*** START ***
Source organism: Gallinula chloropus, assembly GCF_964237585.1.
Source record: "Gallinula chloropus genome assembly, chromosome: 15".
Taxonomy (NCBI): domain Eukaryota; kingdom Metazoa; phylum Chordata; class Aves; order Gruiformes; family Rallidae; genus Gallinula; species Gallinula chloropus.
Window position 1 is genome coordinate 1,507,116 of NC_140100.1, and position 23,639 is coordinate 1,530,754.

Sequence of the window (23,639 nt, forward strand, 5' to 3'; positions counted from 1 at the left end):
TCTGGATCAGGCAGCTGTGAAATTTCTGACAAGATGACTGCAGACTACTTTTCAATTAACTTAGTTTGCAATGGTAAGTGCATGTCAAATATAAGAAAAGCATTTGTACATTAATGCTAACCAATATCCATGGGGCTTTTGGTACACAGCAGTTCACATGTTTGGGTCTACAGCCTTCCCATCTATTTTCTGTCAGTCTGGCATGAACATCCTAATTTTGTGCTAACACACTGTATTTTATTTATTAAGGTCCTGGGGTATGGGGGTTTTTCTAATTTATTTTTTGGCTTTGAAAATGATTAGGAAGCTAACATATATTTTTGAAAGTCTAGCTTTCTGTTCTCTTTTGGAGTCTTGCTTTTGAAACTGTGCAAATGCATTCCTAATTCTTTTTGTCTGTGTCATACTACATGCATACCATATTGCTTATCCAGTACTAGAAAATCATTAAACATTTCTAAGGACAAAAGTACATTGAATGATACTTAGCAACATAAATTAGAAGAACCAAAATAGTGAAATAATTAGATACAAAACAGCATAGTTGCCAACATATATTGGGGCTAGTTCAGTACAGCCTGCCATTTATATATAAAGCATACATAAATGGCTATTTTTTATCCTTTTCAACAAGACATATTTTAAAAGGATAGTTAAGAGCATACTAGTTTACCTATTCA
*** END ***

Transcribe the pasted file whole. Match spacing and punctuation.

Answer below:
Source organism: Gallinula chloropus, assembly GCF_964237585.1.
Source record: "Gallinula chloropus genome assembly, chromosome: 15".
Taxonomy (NCBI): domain Eukaryota; kingdom Metazoa; phylum Chordata; class Aves; order Gruiformes; family Rallidae; genus Gallinula; species Gallinula chloropus.
Window position 1 is genome coordinate 1,507,116 of NC_140100.1, and position 23,639 is coordinate 1,530,754.

Sequence of the window (23,639 nt, forward strand, 5' to 3'; positions counted from 1 at the left end):
TCTGGATCAGGCAGCTGTGAAATTTCTGACAAGATGACTGCAGACTACTTTTCAATTAACTTAGTTTGCAATGGTAAGTGCATGTCAAATATAAGAAAAGCATTTGTACATTAATGCTAACCAATATCCATGGGGCTTTTGGTACACAGCAGTTCACATGTTTGGGTCTACAGCCTTCCCATCTATTTTCTGTCAGTCTGGCATGAACATCCTAATTTTGTGCTAACACACTGTATTTTATTTATTAAGGTCCTGGGGTATGGGGGTTTTTCTAATTTATTTTTTGGCTTTGAAAATGATTAGGAAGCTAACATATATTTTTGAAAGTCTAGCTTTCTGTTCTCTTTTGGAGTCTTGCTTTTGAAACTGTGCAAATGCATTCCTAATTCTTTTTGTCTGTGTCATACTACATGCATACCATATTGCTTATCCAGTACTAGAAAATCATTAAACATTTCTAAGGACAAAAGTACATTGAATGATACTTAGCAACATAAATTAGAAGAACCAAAATAGTGAAATAATTAGATACAAAACAGCATAGTTGCCAACATATATTGGGGCTAGTTCAGTACAGCCTGCCATTTATATATAAAGCATACATAAATGGCTATTTTTTATCCTTTTCAACAAGACATATTTTAAAAGGATAGTTAAGAGCATACTAGTTTACCTATTCA